CoQ10 is a coenzyme that is critical in the reactions that produce ATP. Your body produces CoQ10 on its own, but its levels start to drop after you hit 20 years of age. One study by Japanese scientists discovered that subjects who supplemented with 300 mg of CoQ10 per day for eight days experienced less fatigue during exercise and recovered faster between bouts of exercise.



With breakfast and with your pre-workout shake.



100-200 mg per serving



It’s very likely that you think of creatine as simply a strength and size supplement, yet it is actually an energy supplement. Creatine provides muscles with the quick energy they need for lifting weights. When creatine enters muscle cells, it picks up a high-energy phosphate molecule. Creatine holds this molecule of energy until it’s needed by the muscle to make ATP.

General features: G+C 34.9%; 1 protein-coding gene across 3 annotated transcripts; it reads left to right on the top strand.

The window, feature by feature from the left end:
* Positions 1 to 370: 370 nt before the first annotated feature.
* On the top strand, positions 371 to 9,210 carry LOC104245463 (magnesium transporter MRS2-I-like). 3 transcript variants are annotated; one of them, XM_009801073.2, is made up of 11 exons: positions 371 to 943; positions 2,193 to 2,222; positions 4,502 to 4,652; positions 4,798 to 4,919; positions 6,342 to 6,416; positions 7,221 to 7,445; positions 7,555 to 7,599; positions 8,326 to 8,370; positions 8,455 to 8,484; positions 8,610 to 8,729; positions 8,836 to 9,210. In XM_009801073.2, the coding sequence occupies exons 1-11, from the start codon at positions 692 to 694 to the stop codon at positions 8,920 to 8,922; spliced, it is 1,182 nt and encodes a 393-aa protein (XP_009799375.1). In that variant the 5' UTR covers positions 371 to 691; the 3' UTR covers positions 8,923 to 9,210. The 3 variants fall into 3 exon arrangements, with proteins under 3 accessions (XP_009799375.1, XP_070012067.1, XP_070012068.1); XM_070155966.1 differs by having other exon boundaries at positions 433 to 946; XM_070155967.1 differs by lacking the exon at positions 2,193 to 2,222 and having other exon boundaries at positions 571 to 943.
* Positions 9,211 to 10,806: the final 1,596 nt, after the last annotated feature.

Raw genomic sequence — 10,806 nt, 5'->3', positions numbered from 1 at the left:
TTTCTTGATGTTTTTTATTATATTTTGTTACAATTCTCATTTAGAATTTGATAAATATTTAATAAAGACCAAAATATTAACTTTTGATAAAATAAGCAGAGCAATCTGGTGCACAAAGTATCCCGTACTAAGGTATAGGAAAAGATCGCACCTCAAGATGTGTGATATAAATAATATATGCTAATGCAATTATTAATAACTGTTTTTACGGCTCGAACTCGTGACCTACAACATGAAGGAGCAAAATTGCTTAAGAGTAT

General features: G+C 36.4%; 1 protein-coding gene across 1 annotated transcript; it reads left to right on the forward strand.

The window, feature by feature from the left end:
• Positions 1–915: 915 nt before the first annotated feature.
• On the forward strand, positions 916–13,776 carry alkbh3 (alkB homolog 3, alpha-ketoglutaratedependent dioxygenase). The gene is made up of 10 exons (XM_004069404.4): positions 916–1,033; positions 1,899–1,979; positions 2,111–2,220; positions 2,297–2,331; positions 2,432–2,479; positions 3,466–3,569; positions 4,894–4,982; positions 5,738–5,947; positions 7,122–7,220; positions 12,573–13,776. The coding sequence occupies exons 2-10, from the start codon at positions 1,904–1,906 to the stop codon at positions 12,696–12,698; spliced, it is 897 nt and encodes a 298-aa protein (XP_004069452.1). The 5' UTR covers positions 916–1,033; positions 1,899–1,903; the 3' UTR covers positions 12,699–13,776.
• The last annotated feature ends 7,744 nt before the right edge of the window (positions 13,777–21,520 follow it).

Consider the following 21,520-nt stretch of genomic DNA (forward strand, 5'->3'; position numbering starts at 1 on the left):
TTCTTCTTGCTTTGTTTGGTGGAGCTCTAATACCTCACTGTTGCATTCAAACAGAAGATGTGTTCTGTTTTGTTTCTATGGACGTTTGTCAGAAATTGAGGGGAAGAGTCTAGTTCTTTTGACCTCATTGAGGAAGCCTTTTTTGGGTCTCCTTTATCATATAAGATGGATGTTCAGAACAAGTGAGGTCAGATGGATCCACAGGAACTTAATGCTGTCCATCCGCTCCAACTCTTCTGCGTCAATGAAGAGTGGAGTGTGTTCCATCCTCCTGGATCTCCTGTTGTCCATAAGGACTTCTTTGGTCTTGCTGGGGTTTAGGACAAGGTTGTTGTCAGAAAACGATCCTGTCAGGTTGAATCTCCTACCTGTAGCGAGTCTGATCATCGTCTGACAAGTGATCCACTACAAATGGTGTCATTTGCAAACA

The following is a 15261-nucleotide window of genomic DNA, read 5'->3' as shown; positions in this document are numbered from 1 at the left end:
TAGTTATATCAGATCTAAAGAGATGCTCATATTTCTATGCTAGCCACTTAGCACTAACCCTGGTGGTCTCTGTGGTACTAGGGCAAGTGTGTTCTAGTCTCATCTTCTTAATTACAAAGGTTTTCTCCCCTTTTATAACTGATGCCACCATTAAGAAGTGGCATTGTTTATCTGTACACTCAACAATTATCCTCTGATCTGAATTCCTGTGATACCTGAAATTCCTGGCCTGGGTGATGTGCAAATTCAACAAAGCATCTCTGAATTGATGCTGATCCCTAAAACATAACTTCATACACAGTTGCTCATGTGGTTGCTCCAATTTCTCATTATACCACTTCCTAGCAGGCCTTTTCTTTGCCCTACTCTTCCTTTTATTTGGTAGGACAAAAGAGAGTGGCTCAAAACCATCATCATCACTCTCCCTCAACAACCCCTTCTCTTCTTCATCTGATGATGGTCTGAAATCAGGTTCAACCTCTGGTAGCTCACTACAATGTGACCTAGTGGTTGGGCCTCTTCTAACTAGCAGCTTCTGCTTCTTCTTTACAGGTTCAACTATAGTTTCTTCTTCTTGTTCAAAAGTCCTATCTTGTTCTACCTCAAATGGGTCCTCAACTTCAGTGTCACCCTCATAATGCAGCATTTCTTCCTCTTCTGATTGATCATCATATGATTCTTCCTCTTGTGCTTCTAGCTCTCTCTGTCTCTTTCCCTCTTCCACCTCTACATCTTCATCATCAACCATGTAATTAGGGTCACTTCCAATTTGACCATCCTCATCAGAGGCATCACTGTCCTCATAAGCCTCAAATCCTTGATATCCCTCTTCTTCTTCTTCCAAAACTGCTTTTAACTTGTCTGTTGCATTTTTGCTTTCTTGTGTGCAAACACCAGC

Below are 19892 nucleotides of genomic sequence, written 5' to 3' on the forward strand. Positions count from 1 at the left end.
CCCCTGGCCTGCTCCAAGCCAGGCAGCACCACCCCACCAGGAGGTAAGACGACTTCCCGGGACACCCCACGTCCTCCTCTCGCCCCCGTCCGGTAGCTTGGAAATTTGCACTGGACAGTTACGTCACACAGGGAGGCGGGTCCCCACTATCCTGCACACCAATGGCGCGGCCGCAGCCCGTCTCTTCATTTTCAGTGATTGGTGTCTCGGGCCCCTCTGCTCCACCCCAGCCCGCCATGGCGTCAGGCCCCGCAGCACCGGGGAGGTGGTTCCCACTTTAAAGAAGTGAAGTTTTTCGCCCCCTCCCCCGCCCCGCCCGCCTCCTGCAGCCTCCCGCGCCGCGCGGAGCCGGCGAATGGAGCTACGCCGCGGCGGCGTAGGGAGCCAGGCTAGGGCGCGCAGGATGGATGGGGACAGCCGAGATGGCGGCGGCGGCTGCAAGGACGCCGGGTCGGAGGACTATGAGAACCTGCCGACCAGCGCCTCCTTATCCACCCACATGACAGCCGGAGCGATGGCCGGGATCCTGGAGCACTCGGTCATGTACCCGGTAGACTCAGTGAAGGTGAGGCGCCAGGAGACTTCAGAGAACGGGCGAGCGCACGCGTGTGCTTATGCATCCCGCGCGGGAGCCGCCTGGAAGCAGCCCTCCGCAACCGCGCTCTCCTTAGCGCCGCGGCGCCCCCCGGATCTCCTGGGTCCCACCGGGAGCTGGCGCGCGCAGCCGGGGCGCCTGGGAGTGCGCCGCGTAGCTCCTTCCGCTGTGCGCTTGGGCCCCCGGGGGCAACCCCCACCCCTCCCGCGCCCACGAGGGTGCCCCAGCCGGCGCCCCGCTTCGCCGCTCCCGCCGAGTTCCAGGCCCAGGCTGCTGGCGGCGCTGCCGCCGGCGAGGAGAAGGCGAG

Muscles use ATP to derive the quick energy needed for muscle contractions when lifting weights. Therefore, the more creatine your muscles have, the more ATP they can make while you work out, and the longer and stronger your muscle can contract.



With your pre- and post-workout shakes.



2-5 g of creatine, depending on the form you take (creatine monohydrate, creatine hydrochloride, creatine citrate, creatine pyruvate, creatine ethyl ester or creatine alpha-ketoglutarate)



The active ingredients in green tea, known as catechins, help to keep norepinephrine levels high, which results in increased energy levels.



Green tea also supplies some caffeine, which will add to the boost. But green tea won’t give you the jittery feeling commonly associated with caffeine, thanks to the amino acid theanine. Theanine promotes relaxation by increasing levels of GABA (an important inhibitory neurotransmitter) in the brain.



Between meals and about an hour before workouts.



About 500 mg per serving